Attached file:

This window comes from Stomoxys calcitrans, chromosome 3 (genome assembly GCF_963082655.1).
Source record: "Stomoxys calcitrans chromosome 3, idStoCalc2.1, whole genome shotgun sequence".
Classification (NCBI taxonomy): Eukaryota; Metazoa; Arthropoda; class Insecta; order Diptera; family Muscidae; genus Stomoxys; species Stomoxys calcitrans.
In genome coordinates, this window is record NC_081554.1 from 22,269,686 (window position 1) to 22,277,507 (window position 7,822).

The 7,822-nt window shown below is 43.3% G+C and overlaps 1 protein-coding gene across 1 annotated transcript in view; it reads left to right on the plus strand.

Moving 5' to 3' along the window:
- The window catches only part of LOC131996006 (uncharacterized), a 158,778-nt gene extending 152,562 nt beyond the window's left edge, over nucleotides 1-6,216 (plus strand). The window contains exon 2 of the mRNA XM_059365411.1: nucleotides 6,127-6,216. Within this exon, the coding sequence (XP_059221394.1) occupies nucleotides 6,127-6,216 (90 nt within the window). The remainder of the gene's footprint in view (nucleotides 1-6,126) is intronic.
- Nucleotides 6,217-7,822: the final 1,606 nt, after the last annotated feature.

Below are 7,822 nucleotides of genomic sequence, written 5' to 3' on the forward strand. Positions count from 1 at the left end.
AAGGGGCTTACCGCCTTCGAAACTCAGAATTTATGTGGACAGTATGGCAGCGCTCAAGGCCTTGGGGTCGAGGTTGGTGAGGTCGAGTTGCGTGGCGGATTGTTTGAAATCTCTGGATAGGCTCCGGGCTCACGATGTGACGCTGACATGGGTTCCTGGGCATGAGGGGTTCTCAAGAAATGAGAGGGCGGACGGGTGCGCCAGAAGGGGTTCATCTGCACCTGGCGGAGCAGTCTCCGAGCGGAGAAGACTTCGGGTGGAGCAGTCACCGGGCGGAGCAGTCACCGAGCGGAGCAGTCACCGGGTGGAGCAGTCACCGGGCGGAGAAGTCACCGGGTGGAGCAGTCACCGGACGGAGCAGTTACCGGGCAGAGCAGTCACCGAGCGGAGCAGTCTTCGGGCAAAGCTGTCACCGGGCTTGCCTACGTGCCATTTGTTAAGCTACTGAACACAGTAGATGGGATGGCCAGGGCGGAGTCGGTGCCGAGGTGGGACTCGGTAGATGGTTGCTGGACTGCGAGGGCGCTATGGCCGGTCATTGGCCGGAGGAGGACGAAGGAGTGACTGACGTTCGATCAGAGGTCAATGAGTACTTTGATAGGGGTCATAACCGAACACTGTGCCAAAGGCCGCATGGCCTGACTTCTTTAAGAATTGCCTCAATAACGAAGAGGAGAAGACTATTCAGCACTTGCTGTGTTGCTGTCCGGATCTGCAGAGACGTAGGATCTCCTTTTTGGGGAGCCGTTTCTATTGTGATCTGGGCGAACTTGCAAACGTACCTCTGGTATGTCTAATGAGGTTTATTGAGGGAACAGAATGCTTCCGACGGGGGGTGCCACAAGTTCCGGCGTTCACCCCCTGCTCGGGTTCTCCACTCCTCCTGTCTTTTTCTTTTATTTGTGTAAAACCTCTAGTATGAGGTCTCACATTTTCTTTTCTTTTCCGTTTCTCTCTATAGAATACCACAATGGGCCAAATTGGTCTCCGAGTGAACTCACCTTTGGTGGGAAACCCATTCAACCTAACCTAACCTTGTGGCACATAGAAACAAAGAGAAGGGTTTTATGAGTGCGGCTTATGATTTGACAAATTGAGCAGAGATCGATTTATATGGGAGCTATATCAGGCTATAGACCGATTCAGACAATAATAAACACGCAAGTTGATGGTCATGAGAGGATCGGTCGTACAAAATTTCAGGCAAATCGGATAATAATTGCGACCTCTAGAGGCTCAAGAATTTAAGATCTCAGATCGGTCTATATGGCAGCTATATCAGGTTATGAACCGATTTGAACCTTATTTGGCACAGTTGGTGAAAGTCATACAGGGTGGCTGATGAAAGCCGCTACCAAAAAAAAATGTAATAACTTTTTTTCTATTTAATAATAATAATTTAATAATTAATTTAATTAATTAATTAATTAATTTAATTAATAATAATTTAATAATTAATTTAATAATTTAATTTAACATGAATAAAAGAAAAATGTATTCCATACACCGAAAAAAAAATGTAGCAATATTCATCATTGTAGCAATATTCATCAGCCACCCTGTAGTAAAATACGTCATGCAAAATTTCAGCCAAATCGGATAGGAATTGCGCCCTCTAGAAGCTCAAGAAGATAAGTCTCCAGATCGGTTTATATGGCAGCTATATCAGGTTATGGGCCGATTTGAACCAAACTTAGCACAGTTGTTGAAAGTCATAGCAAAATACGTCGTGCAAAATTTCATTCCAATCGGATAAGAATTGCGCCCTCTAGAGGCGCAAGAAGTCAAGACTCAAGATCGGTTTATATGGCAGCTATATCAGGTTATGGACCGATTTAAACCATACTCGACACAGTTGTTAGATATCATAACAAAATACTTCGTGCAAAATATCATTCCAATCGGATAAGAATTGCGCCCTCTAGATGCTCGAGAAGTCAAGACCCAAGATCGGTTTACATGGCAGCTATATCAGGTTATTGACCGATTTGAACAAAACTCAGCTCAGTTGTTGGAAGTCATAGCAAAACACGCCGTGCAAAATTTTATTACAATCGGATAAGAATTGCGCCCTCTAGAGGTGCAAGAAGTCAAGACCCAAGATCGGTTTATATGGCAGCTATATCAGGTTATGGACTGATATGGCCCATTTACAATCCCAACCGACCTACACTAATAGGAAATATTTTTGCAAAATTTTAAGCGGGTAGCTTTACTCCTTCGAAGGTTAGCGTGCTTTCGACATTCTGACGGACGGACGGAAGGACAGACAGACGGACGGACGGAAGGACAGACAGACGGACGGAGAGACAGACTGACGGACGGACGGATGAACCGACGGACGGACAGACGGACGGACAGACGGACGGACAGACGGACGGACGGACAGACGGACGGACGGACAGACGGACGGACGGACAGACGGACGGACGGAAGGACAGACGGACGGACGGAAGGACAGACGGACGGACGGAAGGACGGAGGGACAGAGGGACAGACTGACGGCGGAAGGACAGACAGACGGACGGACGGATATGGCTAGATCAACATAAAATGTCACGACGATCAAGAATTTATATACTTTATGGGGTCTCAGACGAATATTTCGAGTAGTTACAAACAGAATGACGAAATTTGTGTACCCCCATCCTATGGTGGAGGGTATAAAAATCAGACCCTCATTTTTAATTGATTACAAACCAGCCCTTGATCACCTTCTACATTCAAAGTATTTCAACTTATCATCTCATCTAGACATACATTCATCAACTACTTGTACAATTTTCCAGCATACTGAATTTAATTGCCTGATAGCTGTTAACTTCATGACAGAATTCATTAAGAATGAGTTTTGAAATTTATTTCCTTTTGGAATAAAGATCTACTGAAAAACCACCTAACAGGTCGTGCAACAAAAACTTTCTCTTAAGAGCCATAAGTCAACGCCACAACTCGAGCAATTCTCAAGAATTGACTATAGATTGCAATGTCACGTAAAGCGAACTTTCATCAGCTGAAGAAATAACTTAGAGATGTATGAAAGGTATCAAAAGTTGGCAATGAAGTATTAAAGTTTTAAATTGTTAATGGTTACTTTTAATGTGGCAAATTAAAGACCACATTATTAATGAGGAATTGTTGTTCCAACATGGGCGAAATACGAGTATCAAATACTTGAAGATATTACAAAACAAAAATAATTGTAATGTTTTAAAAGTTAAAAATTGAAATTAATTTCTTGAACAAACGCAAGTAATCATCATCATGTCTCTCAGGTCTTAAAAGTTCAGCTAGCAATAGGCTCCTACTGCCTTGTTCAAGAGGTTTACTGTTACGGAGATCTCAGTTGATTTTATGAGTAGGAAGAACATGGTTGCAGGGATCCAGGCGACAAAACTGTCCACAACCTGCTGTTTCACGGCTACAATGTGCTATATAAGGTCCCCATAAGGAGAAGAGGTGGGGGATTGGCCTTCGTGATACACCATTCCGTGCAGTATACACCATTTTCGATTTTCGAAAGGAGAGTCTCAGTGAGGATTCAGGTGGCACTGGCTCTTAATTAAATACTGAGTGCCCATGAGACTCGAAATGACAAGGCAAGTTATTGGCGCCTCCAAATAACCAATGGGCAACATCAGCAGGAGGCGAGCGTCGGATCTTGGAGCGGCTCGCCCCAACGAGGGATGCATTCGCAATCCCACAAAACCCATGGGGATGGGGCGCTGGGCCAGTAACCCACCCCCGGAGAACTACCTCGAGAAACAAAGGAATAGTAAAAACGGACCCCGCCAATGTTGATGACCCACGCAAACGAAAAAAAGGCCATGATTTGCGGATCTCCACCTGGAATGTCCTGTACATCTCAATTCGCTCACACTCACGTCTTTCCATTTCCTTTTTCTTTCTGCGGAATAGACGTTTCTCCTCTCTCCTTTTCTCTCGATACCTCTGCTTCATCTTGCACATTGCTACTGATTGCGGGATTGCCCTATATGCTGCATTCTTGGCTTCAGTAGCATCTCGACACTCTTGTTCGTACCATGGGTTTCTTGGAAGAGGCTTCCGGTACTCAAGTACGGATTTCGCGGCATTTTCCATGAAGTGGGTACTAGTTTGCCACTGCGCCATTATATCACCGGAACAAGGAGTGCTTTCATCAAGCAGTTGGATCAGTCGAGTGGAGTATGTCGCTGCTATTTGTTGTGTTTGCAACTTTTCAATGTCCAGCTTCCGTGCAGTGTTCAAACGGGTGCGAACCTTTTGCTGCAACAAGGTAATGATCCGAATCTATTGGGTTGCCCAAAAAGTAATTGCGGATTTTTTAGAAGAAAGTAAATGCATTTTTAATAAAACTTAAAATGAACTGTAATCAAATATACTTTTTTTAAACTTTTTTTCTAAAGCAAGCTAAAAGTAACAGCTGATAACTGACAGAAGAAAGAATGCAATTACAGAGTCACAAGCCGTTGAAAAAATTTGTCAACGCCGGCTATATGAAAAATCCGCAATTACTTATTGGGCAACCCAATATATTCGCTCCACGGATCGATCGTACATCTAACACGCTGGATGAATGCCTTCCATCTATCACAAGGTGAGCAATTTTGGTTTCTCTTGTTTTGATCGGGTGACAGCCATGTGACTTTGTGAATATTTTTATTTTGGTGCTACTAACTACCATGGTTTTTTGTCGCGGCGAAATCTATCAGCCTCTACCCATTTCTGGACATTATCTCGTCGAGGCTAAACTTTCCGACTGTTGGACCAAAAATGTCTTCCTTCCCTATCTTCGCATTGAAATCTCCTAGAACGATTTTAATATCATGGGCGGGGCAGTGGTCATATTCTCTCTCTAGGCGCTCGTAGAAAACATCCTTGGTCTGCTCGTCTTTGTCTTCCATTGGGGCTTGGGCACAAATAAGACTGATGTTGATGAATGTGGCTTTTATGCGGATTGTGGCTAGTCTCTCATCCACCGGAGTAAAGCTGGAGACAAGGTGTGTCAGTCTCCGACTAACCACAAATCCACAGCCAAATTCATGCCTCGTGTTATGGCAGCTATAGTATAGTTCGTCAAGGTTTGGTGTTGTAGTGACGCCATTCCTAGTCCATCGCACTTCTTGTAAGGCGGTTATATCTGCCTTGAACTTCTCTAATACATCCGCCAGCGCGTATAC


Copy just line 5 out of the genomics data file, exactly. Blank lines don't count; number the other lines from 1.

The 7,822-nt window shown below is 43.3% G+C and overlaps 1 protein-coding gene across 1 annotated transcript in view; it reads left to right on the plus strand.